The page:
Warnings of a possible deep recession in the US flash regularly in the bond market, with the spread wide between 2 –
TMUBMUSD02Y,
4.508%

and 10-year Treasury yields
TMUBMUSD10Y,
3.700%

It’s still near -80 basis points — which means the 10-year rate stands roughly 0.8 percentage point below the two-year yield. The curve last week reached a level Most reflective since 1981. Such reversals are seen as a reliable indicator of recession.

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US growth It turned positive in the third quarter and inflation appears to be declining, based on Consumer price index for October The annual headline rate fell to 7.7% from 8.2% previously. However, price gains are not coming fast enough for the Federal Reserve to completely abandon sharp interest rate increases, which could send the world’s largest economy into contraction.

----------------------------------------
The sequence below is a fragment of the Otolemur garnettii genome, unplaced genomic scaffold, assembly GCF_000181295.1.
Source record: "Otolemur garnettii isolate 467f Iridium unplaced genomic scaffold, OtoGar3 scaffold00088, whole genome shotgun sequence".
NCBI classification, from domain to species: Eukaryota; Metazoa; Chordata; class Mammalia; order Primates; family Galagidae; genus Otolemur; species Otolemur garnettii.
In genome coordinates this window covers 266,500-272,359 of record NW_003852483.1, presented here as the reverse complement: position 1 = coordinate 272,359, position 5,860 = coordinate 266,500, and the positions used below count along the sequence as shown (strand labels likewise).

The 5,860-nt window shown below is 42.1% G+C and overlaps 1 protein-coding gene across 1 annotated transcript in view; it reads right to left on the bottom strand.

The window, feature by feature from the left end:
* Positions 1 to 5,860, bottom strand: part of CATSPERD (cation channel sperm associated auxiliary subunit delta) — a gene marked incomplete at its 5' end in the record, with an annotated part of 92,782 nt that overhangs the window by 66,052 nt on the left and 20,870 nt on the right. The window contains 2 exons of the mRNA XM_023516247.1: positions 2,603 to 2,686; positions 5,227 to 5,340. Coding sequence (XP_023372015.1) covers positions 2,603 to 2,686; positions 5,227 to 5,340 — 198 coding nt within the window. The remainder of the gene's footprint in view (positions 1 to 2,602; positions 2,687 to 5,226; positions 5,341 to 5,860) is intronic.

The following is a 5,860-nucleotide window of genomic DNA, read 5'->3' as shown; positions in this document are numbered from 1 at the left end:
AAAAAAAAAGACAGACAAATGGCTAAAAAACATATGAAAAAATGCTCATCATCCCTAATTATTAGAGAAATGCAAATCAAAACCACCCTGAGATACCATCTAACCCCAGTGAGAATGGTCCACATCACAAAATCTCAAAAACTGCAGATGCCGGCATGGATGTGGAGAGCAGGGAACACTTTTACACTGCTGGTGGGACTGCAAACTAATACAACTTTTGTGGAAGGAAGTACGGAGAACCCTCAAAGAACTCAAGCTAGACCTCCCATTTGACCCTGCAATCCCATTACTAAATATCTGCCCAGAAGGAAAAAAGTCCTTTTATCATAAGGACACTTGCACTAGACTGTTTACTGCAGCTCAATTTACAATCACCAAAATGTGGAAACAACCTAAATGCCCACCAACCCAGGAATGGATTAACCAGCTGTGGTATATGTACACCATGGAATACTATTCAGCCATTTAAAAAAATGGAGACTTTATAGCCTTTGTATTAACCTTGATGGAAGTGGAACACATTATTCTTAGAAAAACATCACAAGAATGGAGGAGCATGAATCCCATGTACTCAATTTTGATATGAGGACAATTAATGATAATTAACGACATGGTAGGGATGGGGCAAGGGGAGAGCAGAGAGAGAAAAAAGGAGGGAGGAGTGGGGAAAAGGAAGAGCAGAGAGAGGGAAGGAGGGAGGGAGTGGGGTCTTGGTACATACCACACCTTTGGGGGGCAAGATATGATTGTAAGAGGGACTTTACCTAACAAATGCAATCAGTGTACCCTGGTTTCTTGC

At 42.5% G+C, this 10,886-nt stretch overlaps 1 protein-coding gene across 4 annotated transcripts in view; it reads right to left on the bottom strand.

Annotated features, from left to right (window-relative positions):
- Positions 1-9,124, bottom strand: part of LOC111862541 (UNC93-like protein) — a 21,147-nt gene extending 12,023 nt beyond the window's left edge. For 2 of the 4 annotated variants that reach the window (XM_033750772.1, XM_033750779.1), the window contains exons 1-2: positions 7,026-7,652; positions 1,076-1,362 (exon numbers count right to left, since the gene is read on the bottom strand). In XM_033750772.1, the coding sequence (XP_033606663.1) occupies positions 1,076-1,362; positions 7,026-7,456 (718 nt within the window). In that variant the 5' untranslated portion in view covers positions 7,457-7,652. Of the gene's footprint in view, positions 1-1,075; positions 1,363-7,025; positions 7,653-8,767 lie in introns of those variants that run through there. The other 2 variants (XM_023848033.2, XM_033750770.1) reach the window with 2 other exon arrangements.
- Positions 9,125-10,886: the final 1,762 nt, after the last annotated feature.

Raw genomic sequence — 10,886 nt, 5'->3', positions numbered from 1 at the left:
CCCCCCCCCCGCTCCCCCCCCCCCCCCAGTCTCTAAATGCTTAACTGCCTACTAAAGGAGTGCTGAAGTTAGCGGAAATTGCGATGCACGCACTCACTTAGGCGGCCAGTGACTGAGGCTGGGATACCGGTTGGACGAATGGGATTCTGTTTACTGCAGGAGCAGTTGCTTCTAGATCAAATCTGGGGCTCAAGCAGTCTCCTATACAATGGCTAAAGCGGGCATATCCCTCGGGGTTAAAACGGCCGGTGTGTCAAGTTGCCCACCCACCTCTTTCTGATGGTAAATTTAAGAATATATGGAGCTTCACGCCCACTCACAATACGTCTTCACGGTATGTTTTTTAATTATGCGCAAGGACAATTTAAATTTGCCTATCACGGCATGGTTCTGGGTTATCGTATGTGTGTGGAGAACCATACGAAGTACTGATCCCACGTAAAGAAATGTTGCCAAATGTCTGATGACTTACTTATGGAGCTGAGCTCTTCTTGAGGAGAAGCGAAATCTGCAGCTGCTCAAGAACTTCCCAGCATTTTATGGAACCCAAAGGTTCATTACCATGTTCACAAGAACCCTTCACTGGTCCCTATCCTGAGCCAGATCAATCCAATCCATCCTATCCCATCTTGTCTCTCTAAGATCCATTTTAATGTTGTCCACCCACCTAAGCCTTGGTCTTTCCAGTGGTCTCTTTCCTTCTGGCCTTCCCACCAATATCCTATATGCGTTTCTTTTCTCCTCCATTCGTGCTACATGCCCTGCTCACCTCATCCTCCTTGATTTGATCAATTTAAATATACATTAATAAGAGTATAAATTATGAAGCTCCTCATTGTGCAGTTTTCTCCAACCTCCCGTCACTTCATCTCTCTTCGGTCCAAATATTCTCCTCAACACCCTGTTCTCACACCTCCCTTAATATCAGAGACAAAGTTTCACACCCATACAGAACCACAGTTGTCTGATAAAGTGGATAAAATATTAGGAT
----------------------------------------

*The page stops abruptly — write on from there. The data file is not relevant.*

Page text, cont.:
said Mark Newman, founder of the Atlanta-based company restricted capital And creator ESG index for orphans Which tracks stocks with a combined market capitalization of $3 trillion.

This is a reversal of the market trends that have prevailed for most of this year and is “due in part to investors being extreme in these trades being tipped by a fear of missing out.” [on] “Year-end rebound,” said Jason Drahue, head of asset allocation for the Americas at UBS Global Wealth Management.

Adding to last month’s bullish tone in stocks was a stronger-than-expected October retail In addition to weaker than expected Product price reportBoth show that “the economy is holding up well, despite the continuing rise in short-term interest rates,” said Sam Stovall, senior investment analyst at CFRA Research in New York.

“Seasonality will provide a little bit of a support for equities at the end of the year, and I think investors are expecting the Fed to rise 50 basis points in December and maybe not be all that hawkish in their statement,” Stovall said via Cross. phone. “Right now, the stock market is assuming we don’t fall into a recession or, if we do, it will moderate and the Fed will likely cut rates in the latter part of 2023.”